felt that friis n the rest just picked up players without knowing what they were doing because of the fact that they wanted success so they took players out there as if they were candy
You're talking about the best teams and how it would get you more viewers.
Biggest nonesense. Without a German team representing their country the views would drop dramatically, same goes for other countries too. In fact it would actually help the community the most if there is a top 5 German, American & Russian team.
Also agree with Gugli, it was pretty disrespectful of Thorin toward Rytter considering he's one of the most well-liked and respected players in the Danish scene and has been for a number of years, I'd imagine he does have a fair amount of fans. That's also without mentioning the fact that both him and JOKERN performed well with the team (JOKERN was excellent at HKLAN).
I understand the whole 1.6-bubble but, as cArn said, you have to respect that CS:GO is a new game that features both 1.6 and CS:S players and contrary to what a lot of people (generally morons) think, they're pretty equal in terms of ability.
Post edited 2013-03-05 19:37:38
With all due respect, a person like carn shouldnt consider doing podcasts with outstanding internetjerk like trollpis
what u said about him not being a part of scene is absolutely right. rytter was infact trying to create a team with visions in fnatic but failed since the guys were too unexperienced.
css players in this game does have an advantage, if u look at statistics in the top10, most teams are source-based teams. a few has 1.6 players but its because they managed to adapt to the game with good resources and fps-abilities.
carn should have done a more indepth analysis in regards of what he believes will come instead of just spewing out what he thinks
What I really dislike is that the tournaments in general just offer too few spots for everyone who wants to attend. I'm sure that this often happens.
Also the ESEA system sucks I totally agree and n!faculty won't do any damage at the finals. Even the american teams have a decent chance to win versus them. I wouldn't underestimate them anyways. I'm sure that ESC would've done a great show on the finals. Even that they haven't beaten the best yet they always play close on lan. 15:15 versus Navi, 11:4 lead versus NiP and lost 1:2 to VeryGames.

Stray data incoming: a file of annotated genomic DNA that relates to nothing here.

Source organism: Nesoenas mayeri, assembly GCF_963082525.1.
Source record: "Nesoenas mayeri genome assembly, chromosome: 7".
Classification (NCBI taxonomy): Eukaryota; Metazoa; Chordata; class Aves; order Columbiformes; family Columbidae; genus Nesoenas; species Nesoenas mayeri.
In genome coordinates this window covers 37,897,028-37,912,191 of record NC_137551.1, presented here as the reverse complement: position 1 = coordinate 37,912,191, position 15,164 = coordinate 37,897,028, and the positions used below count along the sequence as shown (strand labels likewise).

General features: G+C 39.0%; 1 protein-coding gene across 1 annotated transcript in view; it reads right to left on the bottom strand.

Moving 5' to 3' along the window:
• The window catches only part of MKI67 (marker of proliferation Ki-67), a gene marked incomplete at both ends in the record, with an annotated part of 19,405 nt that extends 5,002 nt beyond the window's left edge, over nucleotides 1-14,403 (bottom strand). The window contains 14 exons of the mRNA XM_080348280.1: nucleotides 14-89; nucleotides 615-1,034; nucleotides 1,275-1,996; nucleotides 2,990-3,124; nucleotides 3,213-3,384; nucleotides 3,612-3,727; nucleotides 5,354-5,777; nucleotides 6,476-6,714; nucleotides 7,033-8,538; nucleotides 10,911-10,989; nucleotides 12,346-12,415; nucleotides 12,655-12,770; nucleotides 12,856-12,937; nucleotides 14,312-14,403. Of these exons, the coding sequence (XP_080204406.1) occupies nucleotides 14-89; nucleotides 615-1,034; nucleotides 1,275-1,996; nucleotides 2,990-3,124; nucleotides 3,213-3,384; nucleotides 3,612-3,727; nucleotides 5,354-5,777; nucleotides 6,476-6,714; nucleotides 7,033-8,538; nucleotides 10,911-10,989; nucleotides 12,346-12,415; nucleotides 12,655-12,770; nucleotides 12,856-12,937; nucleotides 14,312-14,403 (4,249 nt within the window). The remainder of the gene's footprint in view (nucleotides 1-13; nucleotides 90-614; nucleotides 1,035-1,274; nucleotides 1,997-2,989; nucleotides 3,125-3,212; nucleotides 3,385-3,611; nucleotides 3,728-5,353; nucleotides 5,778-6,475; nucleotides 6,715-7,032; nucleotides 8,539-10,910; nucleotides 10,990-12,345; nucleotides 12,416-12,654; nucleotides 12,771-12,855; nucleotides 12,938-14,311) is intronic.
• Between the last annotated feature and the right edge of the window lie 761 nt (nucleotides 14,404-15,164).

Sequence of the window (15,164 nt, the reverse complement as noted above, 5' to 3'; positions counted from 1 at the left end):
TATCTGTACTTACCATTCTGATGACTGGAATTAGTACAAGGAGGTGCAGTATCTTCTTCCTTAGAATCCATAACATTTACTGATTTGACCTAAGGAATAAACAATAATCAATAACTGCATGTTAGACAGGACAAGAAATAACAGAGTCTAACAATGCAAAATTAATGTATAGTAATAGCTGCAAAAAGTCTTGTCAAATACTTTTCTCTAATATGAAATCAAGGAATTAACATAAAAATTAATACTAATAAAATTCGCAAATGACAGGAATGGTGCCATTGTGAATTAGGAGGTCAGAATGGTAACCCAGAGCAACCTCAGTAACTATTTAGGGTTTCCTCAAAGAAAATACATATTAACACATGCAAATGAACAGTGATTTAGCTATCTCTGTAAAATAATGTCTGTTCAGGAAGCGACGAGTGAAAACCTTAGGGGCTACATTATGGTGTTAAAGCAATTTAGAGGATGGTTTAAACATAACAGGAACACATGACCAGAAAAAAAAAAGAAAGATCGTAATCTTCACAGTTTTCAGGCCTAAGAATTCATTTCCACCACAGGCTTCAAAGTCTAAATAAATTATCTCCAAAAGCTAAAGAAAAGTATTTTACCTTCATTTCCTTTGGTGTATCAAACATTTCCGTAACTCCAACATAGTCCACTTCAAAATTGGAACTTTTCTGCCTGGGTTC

I'm not that long in the competitive CS scene as others but if I know it right some years back there were even lan qualifiers for every country to attend this one lan tournament. Like Kode5, WCG and others. I'd love to see this again.
The admins of the ESL are garbage. It doesn't matter what kind of admin it is. If it's just a community admin and whatnot. I remember the last online qualifiers for IEM in 1.6 and in the first round there got like 16 of 32 disqualified because they were using net_graph. Hilarious since it's allowed like everywhere except there and I'm not sure if anyone is using that for cheating. haha
Since it's CS:GO now I don't really see a big problem anymore with having a ping of 50 or something.
Post edited 2013-03-05 19:52:19
On the topic of the difference between the Quake community and the CS community:
The mods made for Quake to grant equal ping would be very good for CS online competition wise. The problem with the CS community is finding someone willing to code it, or tournaments picking it up.
A big example of this is maps. There have been no real new maps for ages. The big tournaments simply do not pick them up. I think a lot more effort should be put on designing and picking up new maps for tournament play.
The old maps have been played over a million times. Obviously also because they are very good maps, but refreshment is much needed.
For example de_train in CS 1.6 was in my opinion the best/diffucult map. Both from a player as a spectator point of view. Where in CS:GO it seems more forced upon because we used to play this map in 1.6, even though the GO version is not that good. In 1.6 train matches were by far my favourite to spectate.
We are hanging on to the old maps because of their legacy, even though they might not have translated their 'features' which made them so loved from 1.6 -> CS:GO.
The community and big tournaments should be more accepting on throwing in a different version of a map (like fixing Inferno Banana) or adding completely new ones.
Obviously having a new map being played requires the big teams to make new tactics on them, I think it is more so the players stopping the new maps from showing up in the map pool rather then the modding community itself.
Maybe an interesting topic to discuss on your next Podcast?
Is CS growing boring with the same maps over and over. I'm still watching after 13 years so probably not BUT, why is there no much needed refreshment.
I agreed on most things except the MVP thingy, I posted on the other topic why I voted for Nico. But I agree that if it was named "player, fan appreciated the most" would be more correct. Which in reality isn't a big deal.
Hoping you will invite players to the show in the future that gets to answer questions from the three of you and from the public aswell.
K/d > Mvp.
Most amount of frags (not including overtimes) > Mvp.
My conclusion of this is either have the mvp vote but only ask the players because fanboys dont care who really was mvp.
Most amount of frags (not including overtimes) in my opnion is the best way of saying who did best at the tournament.